Apec summit idea ‘high on agenda’

Asean Post-Ministerial Conference ———————————
PRESIDENT Bill Clinton’s proposal for a summit of Asia Pacific Economic Co-operation (Apec) leaders will be high on the economic agenda of the post-ministerial conference.

But the proposal is expected to generate some debate as Malaysia, unlike its other Asean partners, is not in favour of it.

Malaysia does not want Apec to be institutionalised as a forum. It has, on its own, been pushing hard but without much success so far, to create an East Asian Economic Caucas.

The proposed EAEC excludes the US, Canada, Australia and New Zealand.

All the PMC participants, except the European Community, belong to the 15-member Apec, which aims to liberalise trade and investment in the region.

Prime Minister Datuk Seri Dr Mahathir Mohamad has said he would not attend an Apec summit in eattle in November.

According to sources, the Asean countries are reaching a common position on the EAEC, now that Indonesia appears to be more receptive to the idea.

Chinese premier Li Peng also endorsed the idea when he met Dr Mahathir in Beijing last month.

An Asean official said that the EAEC could be linked to Apec or the Asean Economic Ministers Meeting.

Senior officials from the six-member states had met in Jakarta to seek consensus on this issue. If there is no agreement, the EAEC proposal could be set aside for further discussion.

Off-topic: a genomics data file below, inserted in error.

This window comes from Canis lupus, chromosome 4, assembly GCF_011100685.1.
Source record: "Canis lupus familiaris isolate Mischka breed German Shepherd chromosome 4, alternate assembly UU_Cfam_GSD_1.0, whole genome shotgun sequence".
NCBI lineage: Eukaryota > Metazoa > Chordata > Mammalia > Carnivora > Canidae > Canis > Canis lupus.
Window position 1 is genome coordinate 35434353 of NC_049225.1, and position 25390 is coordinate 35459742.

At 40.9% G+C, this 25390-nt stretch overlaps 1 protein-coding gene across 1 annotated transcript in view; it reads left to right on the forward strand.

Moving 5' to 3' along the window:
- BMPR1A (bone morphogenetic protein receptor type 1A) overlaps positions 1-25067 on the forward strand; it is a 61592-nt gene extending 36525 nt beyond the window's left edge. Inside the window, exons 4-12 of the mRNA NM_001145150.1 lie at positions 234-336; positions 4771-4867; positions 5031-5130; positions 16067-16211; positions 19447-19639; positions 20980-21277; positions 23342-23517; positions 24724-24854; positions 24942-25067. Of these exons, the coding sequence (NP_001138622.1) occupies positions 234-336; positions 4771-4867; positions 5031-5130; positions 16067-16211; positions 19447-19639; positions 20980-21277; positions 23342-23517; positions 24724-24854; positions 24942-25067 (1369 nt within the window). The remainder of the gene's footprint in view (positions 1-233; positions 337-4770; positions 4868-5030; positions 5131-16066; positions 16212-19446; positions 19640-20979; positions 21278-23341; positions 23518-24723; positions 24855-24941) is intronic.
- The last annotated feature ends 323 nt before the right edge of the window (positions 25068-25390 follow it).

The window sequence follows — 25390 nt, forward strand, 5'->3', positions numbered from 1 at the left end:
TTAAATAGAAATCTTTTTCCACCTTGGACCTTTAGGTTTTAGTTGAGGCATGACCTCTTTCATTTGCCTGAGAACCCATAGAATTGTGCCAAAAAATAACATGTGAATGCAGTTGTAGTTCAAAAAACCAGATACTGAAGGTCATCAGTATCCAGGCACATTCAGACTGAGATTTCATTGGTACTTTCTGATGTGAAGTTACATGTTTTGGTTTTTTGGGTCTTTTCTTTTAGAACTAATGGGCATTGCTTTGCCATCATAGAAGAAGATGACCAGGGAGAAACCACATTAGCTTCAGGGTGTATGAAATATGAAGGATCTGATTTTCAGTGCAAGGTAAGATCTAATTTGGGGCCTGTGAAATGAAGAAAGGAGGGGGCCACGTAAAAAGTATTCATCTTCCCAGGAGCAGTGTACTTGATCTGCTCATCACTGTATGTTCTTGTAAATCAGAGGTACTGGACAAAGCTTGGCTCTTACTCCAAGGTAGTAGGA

The EC is also keen to begin a dialogue with Apec, el,90m which accounts for half the world’s production and 40 per cent of world exports, and it might press for one, a US official said.

The stalled Uruguay Round of global trade talks will feature prominently on the PMC’s agenda.

Despite a breakthrough at the recent Group of Seven summit in Tokyo, when the major trading powers agreed on broad tariff cuts and a market access package, serious obstacles remain on trade liberalisation.

Asean foreign ministers will impress upon their counterparts from the US, Japan and the EC the importance of renewing the General Agreement on Tariffs and Trade by the Dec 15 deadline.

The deadlock over the Gatt talks has made it even more urgent to get the Asean Free Trade Area (Afta) off the ground. The Afta scheme aims to cut tariffs in 15 areas to between 0 and 5 per cent in 15 years.

An Asean diplomat said that Asean would encourage its dialogue partners to take advantage of the opportunities presented by Afta.

US Secretary of State Warren Christopher is expected to brief his counterparts on the North American Free Trade Area (Nafta), while EC ministers are likely to talk about progress on the Single European Market.

The ministers are expected to reassure each other that the economic groupings will not turn into protectionist blocs.

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